While Republicans tout the whittling down of the national deficit by a potential $50 billion to $70 billion, minority congressional members argue it is being done at the expense of educational grants, which African Americans are more likely to rely upon than other races.
The single largest source of cuts, some 70%, comes from raised interest in student loan programs and the elimination of government subsidies to private lenders. “Had Congress wanted to make education more affordable for students, they wouldn’t have made student loans more expensive,” says Luke Swarthout, a higher education associate with the State Public Interest Research Group’s Higher Education Project. “Although Congress added $3.7 billion worth of grants, they cut $12.6 billion by raising federal student loan interest rates for students and parents.”
The bill stipulates a 6.8% fixed interest rate for students and an 8.5% fixed interest rate for PLUS parent loans, which will be available July 1. “The bill did nothing to advance need-based financial aid,” surmises Swarthout, noting in particular a 1% fee paid by borrowers to guarantors.
In the budget appropriations bill for fiscal year 2006, Congress froze the maximum Pell Grant award at $4,050 for the third year in a row despite inflation and nationwide tuition increases. By comparison, the average cost of tuition at a four-year public institution rose 5.33% per year over the same three-year period. For private institutions, tuition rose an average of 8% per year. When combined with rising inflation — which averaged 2.77% for each of the last three years — this could have potentially dire consequences for many African American students who rely on the grants. Experts point out that 48% of black students rely on federal grants to finance their education. This is 10% more than all other races and 26% more than white students.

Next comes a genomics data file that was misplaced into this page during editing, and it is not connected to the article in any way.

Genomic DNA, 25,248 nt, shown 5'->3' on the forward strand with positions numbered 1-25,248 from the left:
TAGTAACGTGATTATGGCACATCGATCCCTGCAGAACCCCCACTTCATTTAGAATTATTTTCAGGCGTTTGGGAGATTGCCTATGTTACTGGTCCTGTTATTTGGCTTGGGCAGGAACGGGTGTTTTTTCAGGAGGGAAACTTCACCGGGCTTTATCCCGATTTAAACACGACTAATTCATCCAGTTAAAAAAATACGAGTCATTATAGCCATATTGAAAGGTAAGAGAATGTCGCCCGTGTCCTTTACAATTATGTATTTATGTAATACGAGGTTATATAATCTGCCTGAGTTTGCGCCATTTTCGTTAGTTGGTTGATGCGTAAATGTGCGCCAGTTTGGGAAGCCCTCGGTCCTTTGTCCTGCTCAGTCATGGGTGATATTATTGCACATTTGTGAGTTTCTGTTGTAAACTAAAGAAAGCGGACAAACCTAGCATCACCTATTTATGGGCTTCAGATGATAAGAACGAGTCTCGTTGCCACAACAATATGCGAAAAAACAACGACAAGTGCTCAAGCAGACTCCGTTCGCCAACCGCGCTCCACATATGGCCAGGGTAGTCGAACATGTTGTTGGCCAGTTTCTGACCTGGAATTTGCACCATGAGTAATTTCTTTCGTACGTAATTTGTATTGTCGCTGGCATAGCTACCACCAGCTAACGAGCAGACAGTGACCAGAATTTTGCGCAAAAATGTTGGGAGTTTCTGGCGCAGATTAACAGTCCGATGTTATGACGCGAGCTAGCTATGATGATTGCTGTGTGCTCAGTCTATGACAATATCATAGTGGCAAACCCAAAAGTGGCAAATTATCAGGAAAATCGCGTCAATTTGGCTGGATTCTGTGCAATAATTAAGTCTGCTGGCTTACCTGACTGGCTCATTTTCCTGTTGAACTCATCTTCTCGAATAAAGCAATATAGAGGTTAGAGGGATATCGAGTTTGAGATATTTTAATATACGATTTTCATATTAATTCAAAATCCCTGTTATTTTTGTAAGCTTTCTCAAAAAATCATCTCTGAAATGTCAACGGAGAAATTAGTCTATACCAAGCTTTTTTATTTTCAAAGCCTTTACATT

Pointing to new developments in the bill, Republicans attest that considering the circumstances, President Bush’s instructions to trim $40 billion from federal spending and expenses accumulated by several hurricanes including Katrina is actually a fair deal for students. They also tout two new, albeit temporary, grant programs. Over the next five years, the bill will allocate $3.7 billion to the programs, which benefit high-achieving students who are eligible for Pell Grant assistance.
The Academic Competitiveness Grant will provide first- and second-year students who maintain a 3.0 grade point average with $750 and $1,300, and SMART (Science and Mathematics Access to Retain Talent) grants provide $4,000 for juniors and seniors who major in mathematics, science, and certain foreign languages critical to national security. “Encouraging U.S. students to pursue these fields is not only a matter of competitiveness, it is a matter of national security,” says Sen. Lamar Alexander (D-Tenn.), subcommittee chairman on education and early childhood development. “Higher education is America’s secret weapon for its future success. We wrote a bill that accomplishes deficit reduction, as well as benefits for borrowers and greater access to higher education. This bill … [demonstrates our] commitment to higher education.”